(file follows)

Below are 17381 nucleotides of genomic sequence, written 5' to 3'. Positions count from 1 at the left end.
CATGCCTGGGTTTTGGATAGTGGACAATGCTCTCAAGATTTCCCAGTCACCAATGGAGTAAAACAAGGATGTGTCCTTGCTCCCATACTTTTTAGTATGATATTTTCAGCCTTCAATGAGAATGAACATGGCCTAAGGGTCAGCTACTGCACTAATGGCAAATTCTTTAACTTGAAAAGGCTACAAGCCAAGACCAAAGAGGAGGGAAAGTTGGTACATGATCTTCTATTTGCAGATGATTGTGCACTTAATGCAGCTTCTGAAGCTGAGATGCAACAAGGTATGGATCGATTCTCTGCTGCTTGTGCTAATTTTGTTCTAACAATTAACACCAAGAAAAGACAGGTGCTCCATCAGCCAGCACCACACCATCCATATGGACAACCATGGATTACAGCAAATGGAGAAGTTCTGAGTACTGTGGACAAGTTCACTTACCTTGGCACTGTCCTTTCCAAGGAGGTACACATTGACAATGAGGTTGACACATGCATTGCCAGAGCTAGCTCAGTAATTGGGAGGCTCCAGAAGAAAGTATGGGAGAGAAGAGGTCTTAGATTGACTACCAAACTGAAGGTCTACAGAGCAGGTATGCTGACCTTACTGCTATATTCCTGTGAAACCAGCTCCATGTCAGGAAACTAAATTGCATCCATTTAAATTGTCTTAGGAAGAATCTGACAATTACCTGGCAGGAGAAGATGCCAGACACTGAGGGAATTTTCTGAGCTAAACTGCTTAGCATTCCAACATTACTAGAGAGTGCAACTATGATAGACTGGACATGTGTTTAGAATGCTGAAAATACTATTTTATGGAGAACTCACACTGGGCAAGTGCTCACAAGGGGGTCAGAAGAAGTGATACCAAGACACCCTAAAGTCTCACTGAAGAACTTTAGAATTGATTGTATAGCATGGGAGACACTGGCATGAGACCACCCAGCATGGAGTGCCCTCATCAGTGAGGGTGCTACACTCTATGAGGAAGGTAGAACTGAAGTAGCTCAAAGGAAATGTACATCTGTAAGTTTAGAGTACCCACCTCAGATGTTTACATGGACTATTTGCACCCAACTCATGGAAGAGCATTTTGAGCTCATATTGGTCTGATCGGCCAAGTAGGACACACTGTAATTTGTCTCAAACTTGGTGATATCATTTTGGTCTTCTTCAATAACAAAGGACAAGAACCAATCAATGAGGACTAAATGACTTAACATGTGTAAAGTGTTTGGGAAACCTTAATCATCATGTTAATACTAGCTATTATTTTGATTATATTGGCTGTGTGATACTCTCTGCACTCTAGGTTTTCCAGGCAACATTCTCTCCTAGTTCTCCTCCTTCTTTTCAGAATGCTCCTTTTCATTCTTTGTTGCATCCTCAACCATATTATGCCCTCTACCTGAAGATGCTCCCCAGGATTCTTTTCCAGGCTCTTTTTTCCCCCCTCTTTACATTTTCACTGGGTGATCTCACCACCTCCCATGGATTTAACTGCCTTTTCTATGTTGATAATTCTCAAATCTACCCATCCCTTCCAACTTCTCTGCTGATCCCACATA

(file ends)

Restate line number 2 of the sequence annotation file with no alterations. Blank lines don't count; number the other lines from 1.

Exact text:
CATGCCTGGGTTTTGGATAGTGGACAATGCTCTCAAGATTTCCCAGTCACCAATGGAGTAAAACAAGGATGTGTCCTTGCTCCCATACTTTTTAGTATGATATTTTCAGCCTTCAATGAGAATGAACATGGCCTAAGGGTCAGCTACTGCACTAATGGCAAATTCTTTAACTTGAAAAGGCTACAAGCCAAGACCAAAGAGGAGGGAAAGTTGGTACATGATCTTCTATTTGCAGATGATTGTGCACTTAATGCAGCTTCTGAAGCTGAGATGCAACAAGGTATGGATCGATTCTCTGCTGCTTGTGCTAATTTTGTTCTAACAATTAACACCAAGAAAAGACAGGTGCTCCATCAGCCAGCACCACACCATCCATATGGACAACCATGGATTACAGCAAATGGAGAAGTTCTGAGTACTGTGGACAAGTTCACTTACCTTGGCACTGTCCTTTCCAAGGAGGTACACATTGACAATGAGGTTGACACATGCATTGCCAGAGCTAGCTCAGTAATTGGGAGGCTCCAGAAGAAAGTATGGGAGAGAAGAGGTCTTAGATTGACTACCAAACTGAAGGTCTACAGAGCAGGTATGCTGACCTTACTGCTATATTCCTGTGAAACCAGCTCCATGTCAGGAAACTAAATTGCATCCATTTAAATTGTCTTAGGAAGAATCTGACAATTACCTGGCAGGAGAAGATGCCAGACACTGAGGGAATTTTCTGAGCTAAACTGCTTAGCATTCCAACATTACTAGAGAGTGCAACTATGATAGACTGGACATGTGTTTAGAATGCTGAAAATACTATTTTATGGAGAACTCACACTGGGCAAGTGCTCACAAGGGGGTCAGAAGAAGTGATACCAAGACACCCTAAAGTCTCACTGAAGAACTTTAGAATTGATTGTATAGCATGGGAGACACTGGCATGAGACCACCCAGCATGGAGTGCCCTCATCAGTGAGGGTGCTACACTCTATGAGGAAGGTAGAACTGAAGTAGCTCAAAGGAAATGTACATCTGTAAGTTTAGAGTACCCACCTCAGATGTTTACATGGACTATTTGCACCCAACTCATGGAAGAGCATTTTGAGCTCATATTGGTCTGATCGGCCAAGTAGGACACACTGTAATTTGTCTCAAACTTGGTGATATCATTTTGGTCTTCTTCAATAACAAAGGACAAGAACCAATCAATGAGGACTAAATGACTTAACATGTGTAAAGTGTTTGGGAAACCTTAATCATCATGTTAATACTAGCTATTATTTTGATTATATTGGCTGTGTGATACTCTCTGCACTCTAGGTTTTCCAGGCAACATTCTCTCCTAGTTCTCCTCCTTCTTTTCAGAATGCTCCTTTTCATTCTTTGTTGCATCCTCAACCATATTATGCCCTCTACCTGAAGATGCTCCCCAGGATTCTTTTCCAGGCTCTTTTTTCCCCCCTCTTTACATTTTCACTGGGTGATCTCACCACCTCCCATGGATTTAACTGCCTTTTCTATGTTGATAATTCTCAAATCTACCCATCCCTTCCAACTTCTCTGCTGATCCCACATA